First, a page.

GENESIUS – died 285 CE – yet another Diocletian purge victim. This time starting out in life as a pagan comedian who mocked the Christians but then suddenly realising the error of his ways, converted. The praetorian prefect Plautian reacted by having Genesius stretched on a rack and torn at with hooks before the inevitable beheading.
GORDIUS – early fourth century – a Roman soldier who became a Christian. In the town of Caesaria, he was told there were to be games in honour of the god Mars. When Gordius showed up, both pagans and Christians were queueing up for the festivities and entertainment in the arena. So he began insulting Mars and was dragged before the governor who offered him riches to recant. But he wouldn’t. So it was off to the torturer and when that didn’t work, he was burned to death.
LUCY – died 304 CE – one of the most revered female saints from very early on in the church’s history. Martyred at Syracuse in Sicily, she was reputed to have either gouged out her own eyes to put off a potential suitor (bit extreme!) or they were gouged out by the Romans during her torture. As a result, she is patron saint to the blind.
POLYCARP – died 155 – the Knights Templar believed they had the head of Saint Polycarp. He was said to have been a disciple of the apostle Saint John. Polycarp was made bishop of Smyrna before John was banished to the island of Patmos, from where he wrote the Book of Revelation. It’s claimed he was martyred during a persecution by the emperor and stoic philosopher Marcus Aurelius. That is the emperor played by the actor Richard Harris in the movie Gladiator.
QUIRINUS – early fourth century – Diocletian abdicated as emperor but his co-emperor Galerius continued the policy of purging Christians. Quirinus was a bishop who was ordered to sacrifice to Jupiter and refused. He was tied to a millstone and chucked in the river. But miraculously, the millstone and Quirinus floated to the top and he continued to preach for a while to the huge crowds. Then he sank and died.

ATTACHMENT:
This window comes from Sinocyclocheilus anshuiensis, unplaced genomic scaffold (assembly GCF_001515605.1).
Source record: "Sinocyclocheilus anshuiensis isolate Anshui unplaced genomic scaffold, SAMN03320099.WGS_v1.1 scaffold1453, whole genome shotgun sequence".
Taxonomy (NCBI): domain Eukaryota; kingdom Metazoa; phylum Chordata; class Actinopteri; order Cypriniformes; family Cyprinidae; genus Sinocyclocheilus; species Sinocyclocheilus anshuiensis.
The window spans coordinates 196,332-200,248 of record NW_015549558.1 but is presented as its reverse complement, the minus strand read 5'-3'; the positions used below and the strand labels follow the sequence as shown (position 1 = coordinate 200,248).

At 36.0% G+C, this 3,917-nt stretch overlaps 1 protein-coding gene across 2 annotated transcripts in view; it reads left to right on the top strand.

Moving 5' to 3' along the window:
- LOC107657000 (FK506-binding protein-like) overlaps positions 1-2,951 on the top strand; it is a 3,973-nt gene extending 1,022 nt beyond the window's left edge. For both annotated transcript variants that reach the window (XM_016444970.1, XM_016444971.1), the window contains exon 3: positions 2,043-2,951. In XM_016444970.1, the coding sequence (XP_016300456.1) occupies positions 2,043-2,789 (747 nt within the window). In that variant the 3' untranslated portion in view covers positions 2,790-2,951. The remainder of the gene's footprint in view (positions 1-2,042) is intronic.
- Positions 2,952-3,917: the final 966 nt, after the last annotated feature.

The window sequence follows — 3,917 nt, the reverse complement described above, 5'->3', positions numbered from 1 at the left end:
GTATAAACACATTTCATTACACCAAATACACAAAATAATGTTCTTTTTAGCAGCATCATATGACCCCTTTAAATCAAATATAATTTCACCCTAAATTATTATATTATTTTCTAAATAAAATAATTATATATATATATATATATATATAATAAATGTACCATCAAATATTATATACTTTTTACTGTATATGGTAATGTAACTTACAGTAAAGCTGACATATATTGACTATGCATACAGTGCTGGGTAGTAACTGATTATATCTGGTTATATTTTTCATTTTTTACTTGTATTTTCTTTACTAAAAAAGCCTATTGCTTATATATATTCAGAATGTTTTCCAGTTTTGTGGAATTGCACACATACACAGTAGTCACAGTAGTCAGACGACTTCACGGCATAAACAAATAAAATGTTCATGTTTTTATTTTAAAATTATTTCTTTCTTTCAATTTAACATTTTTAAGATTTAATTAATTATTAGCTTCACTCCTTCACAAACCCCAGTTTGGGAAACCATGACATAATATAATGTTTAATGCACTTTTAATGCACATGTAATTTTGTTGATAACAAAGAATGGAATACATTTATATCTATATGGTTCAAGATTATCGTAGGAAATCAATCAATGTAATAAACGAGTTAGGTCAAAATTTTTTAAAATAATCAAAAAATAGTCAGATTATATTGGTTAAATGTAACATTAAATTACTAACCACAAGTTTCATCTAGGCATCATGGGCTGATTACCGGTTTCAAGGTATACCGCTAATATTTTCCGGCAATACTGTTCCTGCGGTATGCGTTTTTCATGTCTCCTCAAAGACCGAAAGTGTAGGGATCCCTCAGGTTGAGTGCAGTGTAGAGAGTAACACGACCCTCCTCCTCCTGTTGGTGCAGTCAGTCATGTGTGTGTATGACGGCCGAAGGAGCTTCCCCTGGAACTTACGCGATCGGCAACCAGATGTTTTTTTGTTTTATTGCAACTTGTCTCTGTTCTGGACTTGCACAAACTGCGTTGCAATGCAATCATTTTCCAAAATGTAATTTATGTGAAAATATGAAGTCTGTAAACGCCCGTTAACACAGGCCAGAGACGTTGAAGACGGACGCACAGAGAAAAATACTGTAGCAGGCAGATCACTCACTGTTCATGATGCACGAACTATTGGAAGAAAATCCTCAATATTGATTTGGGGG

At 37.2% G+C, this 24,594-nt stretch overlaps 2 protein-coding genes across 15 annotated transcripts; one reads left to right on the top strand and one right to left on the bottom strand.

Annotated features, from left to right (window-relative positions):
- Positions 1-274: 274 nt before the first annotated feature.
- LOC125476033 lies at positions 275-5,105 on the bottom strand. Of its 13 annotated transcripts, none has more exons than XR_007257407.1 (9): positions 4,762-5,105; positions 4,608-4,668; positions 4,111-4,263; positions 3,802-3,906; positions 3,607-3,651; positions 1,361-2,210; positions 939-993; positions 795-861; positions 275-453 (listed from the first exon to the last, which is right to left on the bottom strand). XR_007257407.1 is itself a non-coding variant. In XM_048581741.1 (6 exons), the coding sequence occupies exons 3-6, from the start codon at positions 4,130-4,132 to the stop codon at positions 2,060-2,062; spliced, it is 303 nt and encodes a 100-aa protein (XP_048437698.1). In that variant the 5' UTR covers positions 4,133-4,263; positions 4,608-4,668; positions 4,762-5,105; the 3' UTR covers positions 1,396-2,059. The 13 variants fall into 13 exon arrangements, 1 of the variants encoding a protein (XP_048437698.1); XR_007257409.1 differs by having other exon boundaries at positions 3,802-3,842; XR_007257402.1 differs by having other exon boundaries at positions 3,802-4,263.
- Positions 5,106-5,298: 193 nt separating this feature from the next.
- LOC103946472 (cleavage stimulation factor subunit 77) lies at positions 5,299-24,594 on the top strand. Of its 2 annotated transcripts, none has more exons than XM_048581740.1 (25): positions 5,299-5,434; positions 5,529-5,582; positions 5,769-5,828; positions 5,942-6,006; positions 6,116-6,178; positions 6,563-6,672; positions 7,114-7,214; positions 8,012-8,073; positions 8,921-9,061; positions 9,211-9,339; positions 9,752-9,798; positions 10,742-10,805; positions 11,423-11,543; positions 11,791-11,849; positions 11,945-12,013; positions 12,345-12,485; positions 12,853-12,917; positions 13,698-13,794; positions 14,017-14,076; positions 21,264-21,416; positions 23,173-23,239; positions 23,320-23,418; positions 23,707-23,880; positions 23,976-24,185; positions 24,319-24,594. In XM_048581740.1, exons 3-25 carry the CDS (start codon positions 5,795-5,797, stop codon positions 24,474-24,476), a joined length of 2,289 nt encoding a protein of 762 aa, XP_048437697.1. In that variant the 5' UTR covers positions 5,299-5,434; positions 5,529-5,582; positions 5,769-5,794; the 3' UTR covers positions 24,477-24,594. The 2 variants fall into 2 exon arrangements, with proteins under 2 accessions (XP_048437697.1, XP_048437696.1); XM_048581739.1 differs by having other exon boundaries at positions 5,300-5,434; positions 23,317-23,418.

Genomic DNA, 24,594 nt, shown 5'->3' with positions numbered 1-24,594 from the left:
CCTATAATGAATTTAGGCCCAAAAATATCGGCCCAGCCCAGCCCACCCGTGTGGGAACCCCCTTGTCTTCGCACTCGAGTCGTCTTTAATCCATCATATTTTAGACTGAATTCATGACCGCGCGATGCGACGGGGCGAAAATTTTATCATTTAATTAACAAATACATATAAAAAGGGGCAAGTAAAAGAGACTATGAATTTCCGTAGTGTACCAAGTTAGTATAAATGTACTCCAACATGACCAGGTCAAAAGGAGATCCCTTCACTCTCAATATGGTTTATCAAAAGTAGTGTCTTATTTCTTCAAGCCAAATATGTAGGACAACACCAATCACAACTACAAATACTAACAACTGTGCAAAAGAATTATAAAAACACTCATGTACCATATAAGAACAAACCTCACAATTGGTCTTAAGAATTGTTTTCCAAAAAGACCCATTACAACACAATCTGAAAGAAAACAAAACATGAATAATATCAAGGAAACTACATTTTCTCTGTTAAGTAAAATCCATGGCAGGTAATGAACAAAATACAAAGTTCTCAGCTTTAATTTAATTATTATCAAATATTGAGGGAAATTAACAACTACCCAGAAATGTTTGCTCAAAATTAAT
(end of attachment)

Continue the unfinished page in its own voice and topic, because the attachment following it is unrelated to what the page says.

VITALIS – first or second century – an early Christian martyr. A similar tale to the above with a refusal to renounce Christ and accept the state gods leading to his execution. What distinguishes this story is that his wife Valeria was then set upon by the pagans and died of her injuries. She was subsequently canonised too. One of the statues in St Peter’s square in Rome is of Vitalis and the Byzantines built a octagonal basilica to him at Ravenna that can still be seen today. It includes a mosaic of the emperor Justinian, a Christian and a Roman ruler.
Couple of things to note.
Many Christians did not wish to be martyred and so sacrificed to the gods. This caused an early division within Christianity where some of the faithful refused to associate with those who had chickened out of martyrdom. These die-hard Christians were called Donatists and held sway in parts of north Africa. Their view did not prevail and even though the martyrs were lauded, those Christians who had chosen the path of compromise prevailed.
Also – just to reiterate that the Roman state was largely disinterested in theology. It was more focussed on the correct practice of religion and loyalty to the emperor than what the Christians actually stood for. There is an enduring myth that when Rome became Christian, slavery, brutal capital punishment and the games disappeared. They did not. Christians and pagans shared many social values including the holding of slaves and the need for executions to maintain order. In fact, Christians introduced new capital crimes related to moral failing – for example executing slaves who assisted their owners in committing adultery.